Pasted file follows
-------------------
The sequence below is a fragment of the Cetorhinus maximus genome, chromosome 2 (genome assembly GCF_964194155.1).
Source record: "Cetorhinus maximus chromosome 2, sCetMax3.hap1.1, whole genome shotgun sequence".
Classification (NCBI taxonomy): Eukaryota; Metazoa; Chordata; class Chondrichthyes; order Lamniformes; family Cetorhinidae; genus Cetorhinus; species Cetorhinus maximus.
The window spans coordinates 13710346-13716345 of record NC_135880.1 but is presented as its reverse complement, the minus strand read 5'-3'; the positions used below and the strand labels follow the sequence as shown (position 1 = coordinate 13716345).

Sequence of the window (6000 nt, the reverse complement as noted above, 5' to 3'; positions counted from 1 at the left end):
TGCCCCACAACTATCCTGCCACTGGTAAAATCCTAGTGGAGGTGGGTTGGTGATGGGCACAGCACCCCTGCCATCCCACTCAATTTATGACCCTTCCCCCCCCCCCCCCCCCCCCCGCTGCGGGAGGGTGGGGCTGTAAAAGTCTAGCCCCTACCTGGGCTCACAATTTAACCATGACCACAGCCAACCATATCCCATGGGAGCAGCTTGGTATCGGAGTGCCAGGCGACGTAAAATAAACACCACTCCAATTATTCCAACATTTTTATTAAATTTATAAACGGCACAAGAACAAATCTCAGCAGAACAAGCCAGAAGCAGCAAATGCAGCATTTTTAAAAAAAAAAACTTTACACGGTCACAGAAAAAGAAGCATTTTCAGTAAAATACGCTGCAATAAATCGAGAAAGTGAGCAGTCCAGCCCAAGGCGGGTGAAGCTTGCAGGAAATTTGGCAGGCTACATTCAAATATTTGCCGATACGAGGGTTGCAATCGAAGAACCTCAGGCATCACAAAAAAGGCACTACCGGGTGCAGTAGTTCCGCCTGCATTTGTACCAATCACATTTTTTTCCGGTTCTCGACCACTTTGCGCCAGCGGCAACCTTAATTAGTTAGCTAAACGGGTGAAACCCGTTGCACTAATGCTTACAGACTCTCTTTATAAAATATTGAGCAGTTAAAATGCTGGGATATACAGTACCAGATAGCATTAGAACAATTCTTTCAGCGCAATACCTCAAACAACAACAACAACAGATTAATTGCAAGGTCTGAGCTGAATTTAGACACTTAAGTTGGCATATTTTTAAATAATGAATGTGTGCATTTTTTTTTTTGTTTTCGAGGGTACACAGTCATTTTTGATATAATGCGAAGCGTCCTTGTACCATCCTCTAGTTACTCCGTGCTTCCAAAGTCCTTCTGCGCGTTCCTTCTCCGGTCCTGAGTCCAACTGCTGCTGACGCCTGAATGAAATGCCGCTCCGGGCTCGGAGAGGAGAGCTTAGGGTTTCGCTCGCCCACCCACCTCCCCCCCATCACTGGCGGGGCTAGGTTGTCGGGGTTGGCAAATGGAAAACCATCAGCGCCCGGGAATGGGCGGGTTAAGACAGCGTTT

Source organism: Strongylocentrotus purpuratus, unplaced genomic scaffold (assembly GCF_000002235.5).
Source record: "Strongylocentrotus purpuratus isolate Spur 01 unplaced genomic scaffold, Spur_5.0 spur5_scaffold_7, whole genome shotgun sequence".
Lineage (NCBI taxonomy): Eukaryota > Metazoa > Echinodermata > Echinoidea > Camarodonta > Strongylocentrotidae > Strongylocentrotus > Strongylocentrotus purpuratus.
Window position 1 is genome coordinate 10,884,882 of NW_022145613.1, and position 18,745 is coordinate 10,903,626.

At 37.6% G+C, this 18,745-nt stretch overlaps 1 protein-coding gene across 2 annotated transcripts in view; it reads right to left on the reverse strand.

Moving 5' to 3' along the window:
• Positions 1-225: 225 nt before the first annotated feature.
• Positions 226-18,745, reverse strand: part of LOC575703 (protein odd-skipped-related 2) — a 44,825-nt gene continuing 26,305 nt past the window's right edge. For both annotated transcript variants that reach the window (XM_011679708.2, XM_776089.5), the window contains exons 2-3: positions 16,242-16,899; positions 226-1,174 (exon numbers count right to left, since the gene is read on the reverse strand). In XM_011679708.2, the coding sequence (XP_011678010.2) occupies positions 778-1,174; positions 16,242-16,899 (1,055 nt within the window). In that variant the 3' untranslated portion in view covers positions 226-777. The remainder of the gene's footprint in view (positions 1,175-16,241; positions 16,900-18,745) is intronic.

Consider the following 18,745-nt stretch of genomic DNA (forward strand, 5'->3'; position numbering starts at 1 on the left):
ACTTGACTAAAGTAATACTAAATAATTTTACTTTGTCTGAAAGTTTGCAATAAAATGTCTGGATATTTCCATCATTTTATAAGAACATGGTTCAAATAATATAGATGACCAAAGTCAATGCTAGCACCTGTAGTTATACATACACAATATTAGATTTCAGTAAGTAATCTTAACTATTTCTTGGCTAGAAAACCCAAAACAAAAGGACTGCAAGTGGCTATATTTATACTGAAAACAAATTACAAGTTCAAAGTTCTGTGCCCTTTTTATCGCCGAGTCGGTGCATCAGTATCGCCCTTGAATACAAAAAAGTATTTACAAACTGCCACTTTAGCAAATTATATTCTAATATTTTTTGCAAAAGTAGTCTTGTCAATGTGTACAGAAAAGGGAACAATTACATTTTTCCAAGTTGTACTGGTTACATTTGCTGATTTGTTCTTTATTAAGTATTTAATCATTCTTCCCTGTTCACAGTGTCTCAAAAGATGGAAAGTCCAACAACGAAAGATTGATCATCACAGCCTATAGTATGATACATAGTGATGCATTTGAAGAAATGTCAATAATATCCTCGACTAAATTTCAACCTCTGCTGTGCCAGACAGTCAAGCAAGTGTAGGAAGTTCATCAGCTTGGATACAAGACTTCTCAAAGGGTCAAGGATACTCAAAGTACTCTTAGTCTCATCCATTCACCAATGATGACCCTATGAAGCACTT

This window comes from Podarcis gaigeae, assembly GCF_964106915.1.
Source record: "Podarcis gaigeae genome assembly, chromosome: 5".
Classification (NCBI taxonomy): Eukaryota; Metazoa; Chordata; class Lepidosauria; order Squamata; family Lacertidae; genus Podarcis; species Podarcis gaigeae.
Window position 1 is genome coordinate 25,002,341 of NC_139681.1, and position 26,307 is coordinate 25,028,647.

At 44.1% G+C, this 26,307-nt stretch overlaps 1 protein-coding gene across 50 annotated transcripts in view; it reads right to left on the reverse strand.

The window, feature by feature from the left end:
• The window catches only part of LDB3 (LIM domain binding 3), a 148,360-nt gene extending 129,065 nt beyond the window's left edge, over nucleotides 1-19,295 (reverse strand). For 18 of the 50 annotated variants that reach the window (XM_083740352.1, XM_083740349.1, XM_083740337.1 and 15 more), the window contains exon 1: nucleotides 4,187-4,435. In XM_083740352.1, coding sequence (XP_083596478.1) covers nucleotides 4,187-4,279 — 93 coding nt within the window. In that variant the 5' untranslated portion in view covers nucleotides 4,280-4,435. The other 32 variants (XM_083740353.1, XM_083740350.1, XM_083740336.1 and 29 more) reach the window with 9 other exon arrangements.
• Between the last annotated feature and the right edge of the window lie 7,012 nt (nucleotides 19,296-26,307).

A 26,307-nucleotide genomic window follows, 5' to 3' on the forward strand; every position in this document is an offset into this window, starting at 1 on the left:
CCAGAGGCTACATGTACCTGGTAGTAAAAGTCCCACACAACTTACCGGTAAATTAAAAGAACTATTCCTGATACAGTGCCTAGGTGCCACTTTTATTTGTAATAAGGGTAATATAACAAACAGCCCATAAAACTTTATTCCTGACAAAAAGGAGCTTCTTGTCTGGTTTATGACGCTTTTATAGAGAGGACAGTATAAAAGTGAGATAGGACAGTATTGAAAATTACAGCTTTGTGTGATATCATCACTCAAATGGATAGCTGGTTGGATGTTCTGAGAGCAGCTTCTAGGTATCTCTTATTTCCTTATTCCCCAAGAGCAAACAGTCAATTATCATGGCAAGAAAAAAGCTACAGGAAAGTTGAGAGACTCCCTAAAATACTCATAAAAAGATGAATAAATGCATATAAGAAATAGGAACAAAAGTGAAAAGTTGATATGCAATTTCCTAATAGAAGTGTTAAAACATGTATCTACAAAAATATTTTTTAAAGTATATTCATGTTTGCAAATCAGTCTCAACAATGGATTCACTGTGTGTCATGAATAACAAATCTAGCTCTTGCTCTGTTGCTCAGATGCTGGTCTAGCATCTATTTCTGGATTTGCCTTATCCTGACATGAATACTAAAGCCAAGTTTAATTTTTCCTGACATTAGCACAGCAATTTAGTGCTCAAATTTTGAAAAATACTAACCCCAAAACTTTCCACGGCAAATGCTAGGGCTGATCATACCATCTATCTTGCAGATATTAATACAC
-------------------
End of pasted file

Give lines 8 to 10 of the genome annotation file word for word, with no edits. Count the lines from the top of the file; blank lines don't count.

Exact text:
Source record: "Strongylocentrotus purpuratus isolate Spur 01 unplaced genomic scaffold, Spur_5.0 spur5_scaffold_7, whole genome shotgun sequence".
Lineage (NCBI taxonomy): Eukaryota > Metazoa > Echinodermata > Echinoidea > Camarodonta > Strongylocentrotidae > Strongylocentrotus > Strongylocentrotus purpuratus.
Window position 1 is genome coordinate 10,884,882 of NW_022145613.1, and position 18,745 is coordinate 10,903,626.